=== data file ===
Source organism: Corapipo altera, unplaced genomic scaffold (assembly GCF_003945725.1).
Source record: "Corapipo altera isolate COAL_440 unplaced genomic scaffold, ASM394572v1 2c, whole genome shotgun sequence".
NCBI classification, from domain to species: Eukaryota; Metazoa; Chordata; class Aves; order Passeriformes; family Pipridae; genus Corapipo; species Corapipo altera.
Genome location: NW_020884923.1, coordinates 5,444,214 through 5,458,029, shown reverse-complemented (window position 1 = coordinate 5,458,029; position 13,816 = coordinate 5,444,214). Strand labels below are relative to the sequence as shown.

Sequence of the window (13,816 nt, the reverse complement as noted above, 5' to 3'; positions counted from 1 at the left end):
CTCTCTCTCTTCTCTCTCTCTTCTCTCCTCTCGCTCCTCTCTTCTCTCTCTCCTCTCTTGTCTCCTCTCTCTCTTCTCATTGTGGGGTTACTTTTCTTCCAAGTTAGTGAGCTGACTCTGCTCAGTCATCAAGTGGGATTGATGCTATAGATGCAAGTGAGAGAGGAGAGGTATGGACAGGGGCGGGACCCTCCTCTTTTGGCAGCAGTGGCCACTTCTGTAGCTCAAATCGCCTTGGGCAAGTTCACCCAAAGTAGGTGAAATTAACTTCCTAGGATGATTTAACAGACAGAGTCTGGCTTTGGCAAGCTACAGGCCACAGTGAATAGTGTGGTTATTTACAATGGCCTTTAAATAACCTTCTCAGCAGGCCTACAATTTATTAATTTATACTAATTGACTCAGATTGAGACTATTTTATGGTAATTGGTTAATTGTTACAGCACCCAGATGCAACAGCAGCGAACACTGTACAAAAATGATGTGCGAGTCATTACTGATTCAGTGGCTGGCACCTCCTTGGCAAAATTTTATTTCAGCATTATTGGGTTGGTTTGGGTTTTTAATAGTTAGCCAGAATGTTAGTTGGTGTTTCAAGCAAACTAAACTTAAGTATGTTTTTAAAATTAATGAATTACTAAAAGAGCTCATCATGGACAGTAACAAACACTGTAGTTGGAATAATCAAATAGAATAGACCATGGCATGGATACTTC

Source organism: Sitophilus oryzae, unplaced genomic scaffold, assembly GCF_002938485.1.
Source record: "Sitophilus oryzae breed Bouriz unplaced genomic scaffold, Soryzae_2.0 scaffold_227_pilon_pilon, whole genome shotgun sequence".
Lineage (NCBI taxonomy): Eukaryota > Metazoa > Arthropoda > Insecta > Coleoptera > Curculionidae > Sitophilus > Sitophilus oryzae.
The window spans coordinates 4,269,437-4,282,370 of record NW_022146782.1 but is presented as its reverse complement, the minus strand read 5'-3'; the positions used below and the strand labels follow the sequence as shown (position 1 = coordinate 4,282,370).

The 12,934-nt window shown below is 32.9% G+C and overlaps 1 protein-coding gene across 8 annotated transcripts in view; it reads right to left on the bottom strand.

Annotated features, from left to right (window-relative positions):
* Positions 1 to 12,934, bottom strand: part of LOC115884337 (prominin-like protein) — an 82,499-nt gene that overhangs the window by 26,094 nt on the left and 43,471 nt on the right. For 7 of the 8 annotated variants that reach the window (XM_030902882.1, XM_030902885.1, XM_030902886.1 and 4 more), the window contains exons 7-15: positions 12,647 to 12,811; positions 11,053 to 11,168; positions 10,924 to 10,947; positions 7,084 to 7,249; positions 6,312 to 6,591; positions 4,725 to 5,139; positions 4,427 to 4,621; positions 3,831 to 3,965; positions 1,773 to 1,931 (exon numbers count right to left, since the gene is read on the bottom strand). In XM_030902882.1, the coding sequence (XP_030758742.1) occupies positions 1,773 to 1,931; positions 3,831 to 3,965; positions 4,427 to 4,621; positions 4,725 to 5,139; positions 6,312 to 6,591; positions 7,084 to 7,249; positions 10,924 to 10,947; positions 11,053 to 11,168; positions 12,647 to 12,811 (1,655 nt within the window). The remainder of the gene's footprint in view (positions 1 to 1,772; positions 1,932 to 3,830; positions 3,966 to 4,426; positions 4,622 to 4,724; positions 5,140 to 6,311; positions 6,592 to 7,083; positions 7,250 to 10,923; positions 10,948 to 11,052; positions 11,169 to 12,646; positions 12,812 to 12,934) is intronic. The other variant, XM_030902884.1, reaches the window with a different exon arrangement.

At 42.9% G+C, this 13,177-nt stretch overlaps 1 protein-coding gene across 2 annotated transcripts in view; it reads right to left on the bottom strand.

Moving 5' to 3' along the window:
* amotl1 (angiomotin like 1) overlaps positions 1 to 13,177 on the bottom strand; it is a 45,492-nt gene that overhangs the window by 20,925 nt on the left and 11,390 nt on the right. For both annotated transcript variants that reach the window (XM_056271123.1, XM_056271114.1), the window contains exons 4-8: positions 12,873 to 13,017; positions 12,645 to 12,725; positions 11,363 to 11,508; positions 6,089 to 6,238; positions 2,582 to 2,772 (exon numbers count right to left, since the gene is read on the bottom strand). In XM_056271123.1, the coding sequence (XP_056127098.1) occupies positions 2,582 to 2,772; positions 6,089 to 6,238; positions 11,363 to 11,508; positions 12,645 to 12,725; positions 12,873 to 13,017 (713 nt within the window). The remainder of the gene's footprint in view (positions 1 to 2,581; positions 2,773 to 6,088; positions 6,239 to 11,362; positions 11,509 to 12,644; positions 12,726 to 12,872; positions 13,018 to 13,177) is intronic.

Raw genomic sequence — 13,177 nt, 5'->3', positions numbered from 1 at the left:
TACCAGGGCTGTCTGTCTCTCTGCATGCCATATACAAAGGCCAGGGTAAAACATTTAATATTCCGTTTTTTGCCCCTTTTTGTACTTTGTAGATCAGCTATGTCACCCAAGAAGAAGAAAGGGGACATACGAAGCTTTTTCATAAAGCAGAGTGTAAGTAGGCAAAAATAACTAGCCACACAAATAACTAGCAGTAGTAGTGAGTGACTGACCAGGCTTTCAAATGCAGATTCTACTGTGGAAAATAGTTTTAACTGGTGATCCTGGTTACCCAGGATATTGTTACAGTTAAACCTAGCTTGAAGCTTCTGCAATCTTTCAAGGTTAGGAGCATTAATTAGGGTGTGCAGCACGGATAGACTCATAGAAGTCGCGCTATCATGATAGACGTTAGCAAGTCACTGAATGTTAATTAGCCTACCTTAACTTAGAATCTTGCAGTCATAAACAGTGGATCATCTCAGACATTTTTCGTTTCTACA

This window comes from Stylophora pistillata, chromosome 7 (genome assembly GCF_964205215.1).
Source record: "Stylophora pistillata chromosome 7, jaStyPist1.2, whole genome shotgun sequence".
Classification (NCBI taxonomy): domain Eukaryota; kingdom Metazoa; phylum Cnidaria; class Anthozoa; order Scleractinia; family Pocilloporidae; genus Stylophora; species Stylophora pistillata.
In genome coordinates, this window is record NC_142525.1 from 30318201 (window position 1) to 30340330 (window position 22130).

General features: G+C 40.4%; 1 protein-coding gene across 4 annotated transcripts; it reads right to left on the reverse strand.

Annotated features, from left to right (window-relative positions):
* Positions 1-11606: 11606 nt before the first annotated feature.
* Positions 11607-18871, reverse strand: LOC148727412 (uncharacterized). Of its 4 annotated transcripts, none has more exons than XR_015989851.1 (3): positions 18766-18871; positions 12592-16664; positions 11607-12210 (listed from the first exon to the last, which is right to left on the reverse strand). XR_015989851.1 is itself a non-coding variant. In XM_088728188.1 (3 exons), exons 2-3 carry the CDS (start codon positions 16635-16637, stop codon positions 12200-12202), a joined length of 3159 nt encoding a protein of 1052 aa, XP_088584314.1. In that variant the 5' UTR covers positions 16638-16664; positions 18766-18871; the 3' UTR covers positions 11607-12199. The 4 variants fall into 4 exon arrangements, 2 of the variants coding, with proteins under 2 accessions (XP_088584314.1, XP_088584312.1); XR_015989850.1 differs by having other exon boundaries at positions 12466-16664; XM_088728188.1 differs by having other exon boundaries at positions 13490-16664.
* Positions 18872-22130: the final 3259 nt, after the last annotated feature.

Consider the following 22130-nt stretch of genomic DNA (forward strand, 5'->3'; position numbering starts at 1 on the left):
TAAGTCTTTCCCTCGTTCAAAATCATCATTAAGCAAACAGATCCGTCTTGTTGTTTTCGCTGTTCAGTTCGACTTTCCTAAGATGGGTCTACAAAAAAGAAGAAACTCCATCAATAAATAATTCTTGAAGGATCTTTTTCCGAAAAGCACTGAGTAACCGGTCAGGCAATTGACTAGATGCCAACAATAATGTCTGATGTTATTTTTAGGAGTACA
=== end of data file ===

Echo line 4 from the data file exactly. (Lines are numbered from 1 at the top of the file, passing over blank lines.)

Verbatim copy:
Genome location: NW_020884923.1, coordinates 5,444,214 through 5,458,029, shown reverse-complemented (window position 1 = coordinate 5,458,029; position 13,816 = coordinate 5,444,214). Strand labels below are relative to the sequence as shown.